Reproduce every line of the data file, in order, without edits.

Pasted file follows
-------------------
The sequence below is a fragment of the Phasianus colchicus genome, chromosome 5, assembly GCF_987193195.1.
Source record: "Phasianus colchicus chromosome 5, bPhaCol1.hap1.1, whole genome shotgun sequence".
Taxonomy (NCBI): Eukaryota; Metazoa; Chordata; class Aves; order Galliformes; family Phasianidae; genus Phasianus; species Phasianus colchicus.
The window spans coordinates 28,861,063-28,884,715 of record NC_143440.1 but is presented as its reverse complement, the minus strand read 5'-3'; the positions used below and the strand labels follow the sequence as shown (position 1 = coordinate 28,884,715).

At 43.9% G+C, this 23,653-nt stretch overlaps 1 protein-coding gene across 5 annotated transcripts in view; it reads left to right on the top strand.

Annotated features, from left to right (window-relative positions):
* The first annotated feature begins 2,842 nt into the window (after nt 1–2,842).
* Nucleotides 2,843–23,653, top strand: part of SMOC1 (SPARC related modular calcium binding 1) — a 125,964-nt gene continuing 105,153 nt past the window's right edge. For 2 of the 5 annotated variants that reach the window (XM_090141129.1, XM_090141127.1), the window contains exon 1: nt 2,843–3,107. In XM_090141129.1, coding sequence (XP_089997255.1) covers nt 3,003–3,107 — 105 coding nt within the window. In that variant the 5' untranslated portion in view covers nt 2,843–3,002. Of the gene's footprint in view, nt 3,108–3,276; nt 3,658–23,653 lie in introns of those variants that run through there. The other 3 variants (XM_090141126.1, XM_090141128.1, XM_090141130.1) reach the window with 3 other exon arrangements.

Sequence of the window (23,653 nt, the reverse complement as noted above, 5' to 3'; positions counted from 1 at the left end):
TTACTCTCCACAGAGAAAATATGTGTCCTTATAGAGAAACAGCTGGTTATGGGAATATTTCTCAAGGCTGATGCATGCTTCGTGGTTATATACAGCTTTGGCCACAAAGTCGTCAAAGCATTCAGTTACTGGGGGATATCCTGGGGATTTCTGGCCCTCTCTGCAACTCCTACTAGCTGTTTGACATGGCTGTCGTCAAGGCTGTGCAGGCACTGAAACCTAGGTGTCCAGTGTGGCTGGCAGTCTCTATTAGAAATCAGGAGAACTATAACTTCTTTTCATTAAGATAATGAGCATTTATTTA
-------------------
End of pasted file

The sequence below is a fragment of the Phasianus colchicus genome, chromosome 5, assembly GCF_987193195.1.
Source record: "Phasianus colchicus chromosome 5, bPhaCol1.hap1.1, whole genome shotgun sequence".
Taxonomy (NCBI): Eukaryota; Metazoa; Chordata; class Aves; order Galliformes; family Phasianidae; genus Phasianus; species Phasianus colchicus.
The window spans coordinates 28,861,063-28,884,715 of record NC_143440.1 but is presented as its reverse complement, the minus strand read 5'-3'; the positions used below and the strand labels follow the sequence as shown (position 1 = coordinate 28,884,715).

At 43.9% G+C, this 23,653-nt stretch overlaps 1 protein-coding gene across 5 annotated transcripts in view; it reads left to right on the top strand.

Annotated features, from left to right (window-relative positions):
* The first annotated feature begins 2,842 nt into the window (after nt 1–2,842).
* Nucleotides 2,843–23,653, top strand: part of SMOC1 (SPARC related modular calcium binding 1) — a 125,964-nt gene continuing 105,153 nt past the window's right edge. For 2 of the 5 annotated variants that reach the window (XM_090141129.1, XM_090141127.1), the window contains exon 1: nt 2,843–3,107. In XM_090141129.1, coding sequence (XP_089997255.1) covers nt 3,003–3,107 — 105 coding nt within the window. In that variant the 5' untranslated portion in view covers nt 2,843–3,002. Of the gene's footprint in view, nt 3,108–3,276; nt 3,658–23,653 lie in introns of those variants that run through there. The other 3 variants (XM_090141126.1, XM_090141128.1, XM_090141130.1) reach the window with 3 other exon arrangements.

Sequence of the window (23,653 nt, the reverse complement as noted above, 5' to 3'; positions counted from 1 at the left end):
TTACTCTCCACAGAGAAAATATGTGTCCTTATAGAGAAACAGCTGGTTATGGGAATATTTCTCAAGGCTGATGCATGCTTCGTGGTTATATACAGCTTTGGCCACAAAGTCGTCAAAGCATTCAGTTACTGGGGGATATCCTGGGGATTTCTGGCCCTCTCTGCAACTCCTACTAGCTGTTTGACATGGCTGTCGTCAAGGCTGTGCAGGCACTGAAACCTAGGTGTCCAGTGTGGCTGGCAGTCTCTATTAGAAATCAGGAGAACTATAACTTCTTTTCATTAAGATAATGAGCATTTATTTA